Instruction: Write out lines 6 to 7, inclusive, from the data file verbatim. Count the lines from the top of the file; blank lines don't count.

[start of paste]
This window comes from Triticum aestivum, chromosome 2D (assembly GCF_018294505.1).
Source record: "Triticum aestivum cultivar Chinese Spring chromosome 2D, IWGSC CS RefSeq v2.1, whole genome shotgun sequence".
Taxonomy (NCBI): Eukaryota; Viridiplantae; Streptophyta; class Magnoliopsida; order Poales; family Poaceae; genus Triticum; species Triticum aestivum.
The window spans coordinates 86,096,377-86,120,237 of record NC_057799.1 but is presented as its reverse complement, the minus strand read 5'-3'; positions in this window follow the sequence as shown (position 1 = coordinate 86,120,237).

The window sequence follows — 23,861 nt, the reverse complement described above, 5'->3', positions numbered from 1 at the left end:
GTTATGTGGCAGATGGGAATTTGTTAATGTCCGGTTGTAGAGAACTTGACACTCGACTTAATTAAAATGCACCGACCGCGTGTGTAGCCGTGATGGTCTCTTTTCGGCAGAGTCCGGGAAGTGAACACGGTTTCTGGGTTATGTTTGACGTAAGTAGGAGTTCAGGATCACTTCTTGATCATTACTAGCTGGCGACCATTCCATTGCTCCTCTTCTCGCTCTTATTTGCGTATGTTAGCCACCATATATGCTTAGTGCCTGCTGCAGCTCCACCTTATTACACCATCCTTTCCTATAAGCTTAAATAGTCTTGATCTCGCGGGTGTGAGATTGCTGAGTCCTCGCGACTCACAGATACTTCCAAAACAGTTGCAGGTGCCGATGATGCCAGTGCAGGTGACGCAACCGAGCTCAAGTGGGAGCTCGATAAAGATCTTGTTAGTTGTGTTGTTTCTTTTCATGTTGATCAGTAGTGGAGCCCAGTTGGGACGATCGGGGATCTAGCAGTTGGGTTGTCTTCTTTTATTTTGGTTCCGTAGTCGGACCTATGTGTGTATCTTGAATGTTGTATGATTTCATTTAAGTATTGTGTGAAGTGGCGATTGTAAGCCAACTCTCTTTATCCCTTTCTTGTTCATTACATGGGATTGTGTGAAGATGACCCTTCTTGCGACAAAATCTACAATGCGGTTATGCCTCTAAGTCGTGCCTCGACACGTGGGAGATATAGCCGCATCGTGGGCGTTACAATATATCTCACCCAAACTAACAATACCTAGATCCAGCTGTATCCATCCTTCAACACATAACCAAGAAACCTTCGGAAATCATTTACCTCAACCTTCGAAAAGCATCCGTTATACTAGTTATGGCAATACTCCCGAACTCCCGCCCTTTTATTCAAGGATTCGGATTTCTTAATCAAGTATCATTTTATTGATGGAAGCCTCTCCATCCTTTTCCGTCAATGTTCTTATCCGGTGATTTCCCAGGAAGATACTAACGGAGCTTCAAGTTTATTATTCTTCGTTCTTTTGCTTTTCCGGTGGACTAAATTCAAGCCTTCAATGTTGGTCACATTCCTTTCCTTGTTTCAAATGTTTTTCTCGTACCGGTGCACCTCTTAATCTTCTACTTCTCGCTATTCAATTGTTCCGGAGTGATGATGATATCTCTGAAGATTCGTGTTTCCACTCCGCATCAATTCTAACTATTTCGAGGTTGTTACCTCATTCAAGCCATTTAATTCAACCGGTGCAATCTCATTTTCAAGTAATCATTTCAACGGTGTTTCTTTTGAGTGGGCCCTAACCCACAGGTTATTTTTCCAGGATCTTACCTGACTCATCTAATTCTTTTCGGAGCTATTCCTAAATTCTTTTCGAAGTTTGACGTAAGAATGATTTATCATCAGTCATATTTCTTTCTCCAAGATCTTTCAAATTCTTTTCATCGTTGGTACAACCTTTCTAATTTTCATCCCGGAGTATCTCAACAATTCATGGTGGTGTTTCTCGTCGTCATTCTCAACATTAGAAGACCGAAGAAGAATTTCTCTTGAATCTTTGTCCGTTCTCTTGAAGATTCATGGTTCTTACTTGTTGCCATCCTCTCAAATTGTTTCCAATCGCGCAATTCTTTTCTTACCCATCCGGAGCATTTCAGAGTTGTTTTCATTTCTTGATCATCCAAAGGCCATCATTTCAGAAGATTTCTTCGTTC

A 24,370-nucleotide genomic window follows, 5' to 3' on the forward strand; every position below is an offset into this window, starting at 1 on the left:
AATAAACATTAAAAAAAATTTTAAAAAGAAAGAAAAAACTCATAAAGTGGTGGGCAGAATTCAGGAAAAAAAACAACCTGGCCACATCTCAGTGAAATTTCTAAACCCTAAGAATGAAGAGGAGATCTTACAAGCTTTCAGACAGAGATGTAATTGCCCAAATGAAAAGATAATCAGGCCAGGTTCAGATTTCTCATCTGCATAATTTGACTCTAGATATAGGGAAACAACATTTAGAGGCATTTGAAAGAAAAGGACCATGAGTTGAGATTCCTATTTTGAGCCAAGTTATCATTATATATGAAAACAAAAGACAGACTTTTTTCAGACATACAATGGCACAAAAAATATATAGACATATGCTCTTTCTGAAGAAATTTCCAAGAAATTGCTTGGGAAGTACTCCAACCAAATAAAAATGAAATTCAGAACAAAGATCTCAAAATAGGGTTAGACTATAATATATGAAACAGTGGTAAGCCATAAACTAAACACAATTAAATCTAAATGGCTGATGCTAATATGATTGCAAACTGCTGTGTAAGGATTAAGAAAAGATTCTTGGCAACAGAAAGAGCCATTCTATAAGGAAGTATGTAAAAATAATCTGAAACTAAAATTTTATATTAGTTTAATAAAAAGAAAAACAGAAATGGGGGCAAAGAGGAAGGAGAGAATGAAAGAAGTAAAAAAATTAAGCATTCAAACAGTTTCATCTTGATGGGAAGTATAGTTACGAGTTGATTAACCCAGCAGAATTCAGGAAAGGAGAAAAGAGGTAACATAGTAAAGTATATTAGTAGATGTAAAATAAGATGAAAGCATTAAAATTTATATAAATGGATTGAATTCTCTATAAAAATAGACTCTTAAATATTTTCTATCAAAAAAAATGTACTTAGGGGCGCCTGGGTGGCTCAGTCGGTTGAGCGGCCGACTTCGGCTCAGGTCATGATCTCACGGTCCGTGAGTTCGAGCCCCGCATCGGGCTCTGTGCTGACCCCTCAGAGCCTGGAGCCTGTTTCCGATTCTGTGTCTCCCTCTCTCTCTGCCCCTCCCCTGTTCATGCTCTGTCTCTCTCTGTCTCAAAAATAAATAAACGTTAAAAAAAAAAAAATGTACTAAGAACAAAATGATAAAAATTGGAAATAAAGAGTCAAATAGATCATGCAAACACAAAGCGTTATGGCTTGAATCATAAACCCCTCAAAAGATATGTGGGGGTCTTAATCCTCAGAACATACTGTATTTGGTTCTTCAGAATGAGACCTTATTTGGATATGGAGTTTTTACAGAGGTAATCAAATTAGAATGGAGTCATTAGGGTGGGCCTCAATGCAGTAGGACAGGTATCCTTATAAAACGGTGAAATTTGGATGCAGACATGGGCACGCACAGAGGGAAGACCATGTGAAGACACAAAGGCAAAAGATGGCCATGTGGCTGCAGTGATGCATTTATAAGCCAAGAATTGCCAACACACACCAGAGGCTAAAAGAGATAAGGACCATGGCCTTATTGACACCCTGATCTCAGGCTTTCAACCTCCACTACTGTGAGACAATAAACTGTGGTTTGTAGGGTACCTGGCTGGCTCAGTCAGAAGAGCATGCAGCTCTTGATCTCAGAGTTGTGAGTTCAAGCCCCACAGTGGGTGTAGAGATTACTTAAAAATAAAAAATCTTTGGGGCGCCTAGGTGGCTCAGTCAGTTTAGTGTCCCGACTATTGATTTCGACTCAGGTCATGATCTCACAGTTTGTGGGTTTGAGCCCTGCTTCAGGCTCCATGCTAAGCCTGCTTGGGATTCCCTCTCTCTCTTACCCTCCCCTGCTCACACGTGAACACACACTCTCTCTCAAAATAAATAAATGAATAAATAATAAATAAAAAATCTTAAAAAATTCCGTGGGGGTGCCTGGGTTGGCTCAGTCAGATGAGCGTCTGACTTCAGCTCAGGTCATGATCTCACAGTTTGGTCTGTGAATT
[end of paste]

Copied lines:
GTTATGTGGCAGATGGGAATTTGTTAATGTCCGGTTGTAGAGAACTTGACACTCGACTTAATTAAAATGCACCGACCGCGTGTGTAGCCGTGATGGTCTCTTTTCGGCAGAGTCCGGGAAGTGAACACGGTTTCTGGGTTATGTTTGACGTAAGTAGGAGTTCAGGATCACTTCTTGATCATTACTAGCTGGCGACCATTCCATTGCTCCTCTTCTCGCTCTTATTTGCGTATGTTAGCCACCATATATGCTTAGTGCCTGCTGCAGCTCCACCTTATTACACCATCCTTTCCTATAAGCTTAAATAGTCTTGATCTCGCGGGTGTGAGATTGCTGAGTCCTCGCGACTCACAGATACTTCCAAAACAGTTGCAGGTGCCGATGATGCCAGTGCAGGTGACGCAACCGAGCTCAAGTGGGAGCTCGATAAAGATCTTGTTAGTTGTGTTGTTTCTTTTCATGTTGATCAGTAGTGGAGCCCAGTTGGGACGATCGGGGATCTAGCAGTTGGGTTGTCTTCTTTTATTTTGGTTCCGTAGTCGGACCTATGTGTGTATCTTGAATGTTGTATGATTTCATTTAAGTATTGTGTGAAGTGGCGATTGTAAGCCAACTCTCTTTATCCCTTTCTTGTTCATTACATGGGATTGTGTGAAGATGACCCTTCTTGCGACAAAATCTACAATGCGGTTATGCCTCTAAGTCGTGCCTCGACACGTGGGAGATATAGCCGCATCGTGGGCGTTACAATATATCTCACCCAAACTAACAATACCTAGATCCAGCTGTATCCATCCTTCAACACATAACCAAGAAACCTTCGGAAATCATTTACCTCAACCTTCGAAAAGCATCCGTTATACTAGTTATGGCAATACTCCCGAACTCCCGCCCTTTTATTCAAGGATTCGGATTTCTTAATCAAGTATCATTTTATTGATGGAAGCCTCTCCATCCTTTTCCGTCAATGTTCTTATCCGGTGATTTCCCAGGAAGATACTAACGGAGCTTCAAGTTTATTATTCTTCGTTCTTTTGCTTTTCCGGTGGACTAAATTCAAGCCTTCAATGTTGGTCACATTCCTTTCCTTGTTTCAAATGTTTTTCTCGTACCGGTGCACCTCTTAATCTTCTACTTCTCGCTATTCAATTGTTCCGGAGTGATGATGATATCTCTGAAGATTCGTGTTTCCACTCCGCATCAATTCTAACTATTTCGAGGTTGTTACCTCATTCAAGCCATTTAATTCAACCGGTGCAATCTCATTTTCAAGTAATCATTTCAACGGTGTTTCTTTTGAGTGGGCCCTAACCCACAGGTTATTTTTCCAGGATCTTACCTGACTCATCTAATTCTTTTCGGAGCTATTCCTAAATTCTTTTCGAAGTTTGACGTAAGAATGATTTATCATCAGTCATATTTCTTTCTCCAAGATCTTTCAAATTCTTTTCATCGTTGGTACAACCTTTCTAATTTTCATCCCGGAGTATCTCAACAATTCATGGTGGTGTTTCTCGTCGTCATTCTCAACATTAGAAGACCGAAGAAGAATTTCTCTTGAATCTTTGTCCGTTCTCTTGAAGATTCATGGTTCTTACTTGTTGCCATCCTCTCAAATTGTTTCCAATCGCGCAATTCTTTTCTTACCCATCCGGAGCATTTCAGAGTTGTTTTCATTTCTTGATCATCCAAAGGCCATCATTTCAGAAGATTTCTTCGTTC

A 24,370-nucleotide genomic window follows, 5' to 3' on the forward strand; every position below is an offset into this window, starting at 1 on the left: